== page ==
On 18th September the Rother Valley Farmer’s Group (RVFG) held a farmland bird event to look at what its members could do to improve conditions for priority species in their area. The RVFG promotes environmental conservation, with members working actively together at the landscape scale. The Group has collectively set a series of targets which include three species of farmland birds: barn owl, yellowhammer and lapwing.
The event was led by Dr. Richard Black from the RSPB and kindly hosted by RVFG member Mr. Andrew Leggs at Leggs Farm, West Sussex. Dr. Black explained what different farmland birds need to thrive, which led to some interesting discussions on how this is best delivered while maintaining a profitable farm. We saw how a barn had two bird boxes located at either end of the roof; one a home to kestrels and the other barn owls, both of which had successfully reared young this year.
One of the group questioned why he hadn’t managed to attract barn owls to part of his farm despite providing a nest box with good suitable habitat nearby; from the ensuing discussion it was thought likely that this may be due to a high number of tawny owls which can out compete and keep barn owls at bay. The increase in large raptors such as buzzards and red kites was also discussed, reasserting their place in nature.
We looked at two different game cover crops, one maize and the other a brassica green cover crop. The latter offering a substantially better habitat resource for birds because it holds more invertebrates. This is critical for young chicks during their first weeks and months of life as they require a diet rich in protein and fat to enable them to grow.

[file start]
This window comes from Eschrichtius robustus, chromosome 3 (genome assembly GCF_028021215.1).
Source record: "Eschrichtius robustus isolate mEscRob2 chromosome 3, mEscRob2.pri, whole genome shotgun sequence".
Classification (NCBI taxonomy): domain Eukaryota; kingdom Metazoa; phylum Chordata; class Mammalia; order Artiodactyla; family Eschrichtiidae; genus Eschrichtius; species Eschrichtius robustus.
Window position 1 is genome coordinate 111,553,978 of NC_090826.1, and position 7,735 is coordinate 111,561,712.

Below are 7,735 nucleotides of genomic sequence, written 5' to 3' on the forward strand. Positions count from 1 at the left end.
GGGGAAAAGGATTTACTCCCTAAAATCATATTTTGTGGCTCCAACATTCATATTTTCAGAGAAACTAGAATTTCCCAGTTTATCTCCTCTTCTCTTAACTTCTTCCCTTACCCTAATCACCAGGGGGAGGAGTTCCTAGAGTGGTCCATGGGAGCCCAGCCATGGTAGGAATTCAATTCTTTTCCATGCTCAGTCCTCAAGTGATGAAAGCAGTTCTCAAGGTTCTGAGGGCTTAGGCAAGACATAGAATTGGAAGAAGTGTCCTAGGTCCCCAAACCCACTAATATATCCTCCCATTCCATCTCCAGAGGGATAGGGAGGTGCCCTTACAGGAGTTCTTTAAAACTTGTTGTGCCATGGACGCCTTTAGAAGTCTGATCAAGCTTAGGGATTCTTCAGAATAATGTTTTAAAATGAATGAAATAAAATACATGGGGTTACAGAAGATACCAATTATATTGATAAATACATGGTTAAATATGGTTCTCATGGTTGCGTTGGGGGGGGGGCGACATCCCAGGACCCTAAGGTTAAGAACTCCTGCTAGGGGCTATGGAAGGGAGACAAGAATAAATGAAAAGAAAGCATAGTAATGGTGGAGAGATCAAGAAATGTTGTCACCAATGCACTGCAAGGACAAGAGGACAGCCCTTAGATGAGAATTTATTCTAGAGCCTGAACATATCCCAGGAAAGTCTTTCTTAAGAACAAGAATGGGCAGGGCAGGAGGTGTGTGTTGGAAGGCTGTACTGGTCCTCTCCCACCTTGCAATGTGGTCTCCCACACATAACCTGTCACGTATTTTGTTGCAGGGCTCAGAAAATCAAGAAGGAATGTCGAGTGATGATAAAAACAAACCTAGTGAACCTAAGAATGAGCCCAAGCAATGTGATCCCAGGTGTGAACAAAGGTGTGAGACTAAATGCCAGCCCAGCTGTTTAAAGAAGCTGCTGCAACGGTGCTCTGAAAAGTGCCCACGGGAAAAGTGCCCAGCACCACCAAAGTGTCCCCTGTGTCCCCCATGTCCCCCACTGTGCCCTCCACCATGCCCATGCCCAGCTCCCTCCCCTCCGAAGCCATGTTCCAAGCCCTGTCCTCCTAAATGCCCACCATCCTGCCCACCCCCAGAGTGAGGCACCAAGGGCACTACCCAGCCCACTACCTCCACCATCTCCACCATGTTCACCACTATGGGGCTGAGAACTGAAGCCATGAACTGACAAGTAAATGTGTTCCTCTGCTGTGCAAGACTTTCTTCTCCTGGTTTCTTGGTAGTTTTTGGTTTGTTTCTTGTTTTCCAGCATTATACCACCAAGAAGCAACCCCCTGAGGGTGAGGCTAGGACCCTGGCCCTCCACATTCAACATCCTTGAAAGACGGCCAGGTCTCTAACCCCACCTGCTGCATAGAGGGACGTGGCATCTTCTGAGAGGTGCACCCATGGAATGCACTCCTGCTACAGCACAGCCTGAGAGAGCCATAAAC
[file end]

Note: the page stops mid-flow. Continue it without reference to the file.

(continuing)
Dr. Black noted how the physical height and structure of crops is also important. Short/open areas are needed to allow young birds to forage. He went on to explain how yellowhammers will often try and nest in hedges near the ground at the start of the year, and how grass margins next to hedges helps to create the thick grassy understorey they require. It was noted that cutting hedges on rotation round the farm on alternate years helps to provide further habitat variation and nesting opportunities for farmland birds.
We learnt that in many cases improving habitat for birds will also benefit conditions for pollinators, which in turn are important for the successful germination of many crops. Agri-environment scheme options that help farmland birds were also discussed. The event ended with a buffet lunch at the nearby Unicorn Inn providing a friendly space to chat and discuss what we had seen on our guided walk. Many thanks to all our members for supporting this event.